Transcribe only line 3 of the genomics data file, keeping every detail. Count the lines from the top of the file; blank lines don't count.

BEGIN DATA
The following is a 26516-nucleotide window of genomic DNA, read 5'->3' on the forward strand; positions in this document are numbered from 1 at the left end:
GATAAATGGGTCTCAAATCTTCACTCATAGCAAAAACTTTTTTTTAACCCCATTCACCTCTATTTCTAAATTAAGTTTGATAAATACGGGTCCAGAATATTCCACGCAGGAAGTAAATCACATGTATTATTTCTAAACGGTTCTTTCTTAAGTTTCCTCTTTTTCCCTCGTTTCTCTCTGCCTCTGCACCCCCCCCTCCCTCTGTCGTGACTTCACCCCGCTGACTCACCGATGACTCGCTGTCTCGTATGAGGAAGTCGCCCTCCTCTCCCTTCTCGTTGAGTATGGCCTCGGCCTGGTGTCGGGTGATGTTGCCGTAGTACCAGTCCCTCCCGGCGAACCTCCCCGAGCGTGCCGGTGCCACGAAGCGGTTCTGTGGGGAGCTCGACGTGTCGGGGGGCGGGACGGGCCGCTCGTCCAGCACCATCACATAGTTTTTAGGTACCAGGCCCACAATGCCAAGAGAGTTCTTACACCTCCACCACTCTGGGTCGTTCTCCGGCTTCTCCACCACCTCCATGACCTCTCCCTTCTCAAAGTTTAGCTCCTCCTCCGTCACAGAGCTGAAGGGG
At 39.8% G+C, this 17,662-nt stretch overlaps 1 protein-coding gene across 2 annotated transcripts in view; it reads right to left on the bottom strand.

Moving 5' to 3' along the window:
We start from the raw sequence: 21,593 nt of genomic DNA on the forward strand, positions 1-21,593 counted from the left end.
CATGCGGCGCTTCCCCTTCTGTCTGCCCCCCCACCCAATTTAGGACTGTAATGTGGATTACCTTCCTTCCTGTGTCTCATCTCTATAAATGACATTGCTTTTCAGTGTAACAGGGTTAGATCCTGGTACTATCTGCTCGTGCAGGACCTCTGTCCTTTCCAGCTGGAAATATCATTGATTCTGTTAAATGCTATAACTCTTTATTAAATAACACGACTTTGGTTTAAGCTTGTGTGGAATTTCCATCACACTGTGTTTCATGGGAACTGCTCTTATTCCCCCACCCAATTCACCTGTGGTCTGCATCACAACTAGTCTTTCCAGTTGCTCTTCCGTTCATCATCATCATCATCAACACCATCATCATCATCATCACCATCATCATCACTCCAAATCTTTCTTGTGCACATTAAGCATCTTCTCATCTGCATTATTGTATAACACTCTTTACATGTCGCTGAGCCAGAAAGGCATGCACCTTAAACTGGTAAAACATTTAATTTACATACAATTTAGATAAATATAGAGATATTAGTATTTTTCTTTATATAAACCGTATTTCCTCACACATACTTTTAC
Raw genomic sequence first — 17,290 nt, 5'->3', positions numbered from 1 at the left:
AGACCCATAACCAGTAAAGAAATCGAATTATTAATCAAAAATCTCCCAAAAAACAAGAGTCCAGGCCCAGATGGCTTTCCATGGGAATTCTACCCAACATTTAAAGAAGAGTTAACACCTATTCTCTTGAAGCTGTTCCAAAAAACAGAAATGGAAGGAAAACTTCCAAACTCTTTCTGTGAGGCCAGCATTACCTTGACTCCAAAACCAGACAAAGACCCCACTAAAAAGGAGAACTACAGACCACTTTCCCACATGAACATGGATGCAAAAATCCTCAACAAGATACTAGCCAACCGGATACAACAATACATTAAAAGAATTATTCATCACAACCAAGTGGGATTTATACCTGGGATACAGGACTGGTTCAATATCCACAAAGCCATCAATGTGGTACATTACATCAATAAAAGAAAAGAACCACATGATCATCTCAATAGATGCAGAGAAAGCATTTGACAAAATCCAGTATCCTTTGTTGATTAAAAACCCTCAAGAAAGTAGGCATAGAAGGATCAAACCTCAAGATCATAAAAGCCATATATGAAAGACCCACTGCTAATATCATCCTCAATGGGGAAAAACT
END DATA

At 39.8% G+C, this 17,662-nt stretch overlaps 1 protein-coding gene across 2 annotated transcripts in view; it reads right to left on the bottom strand.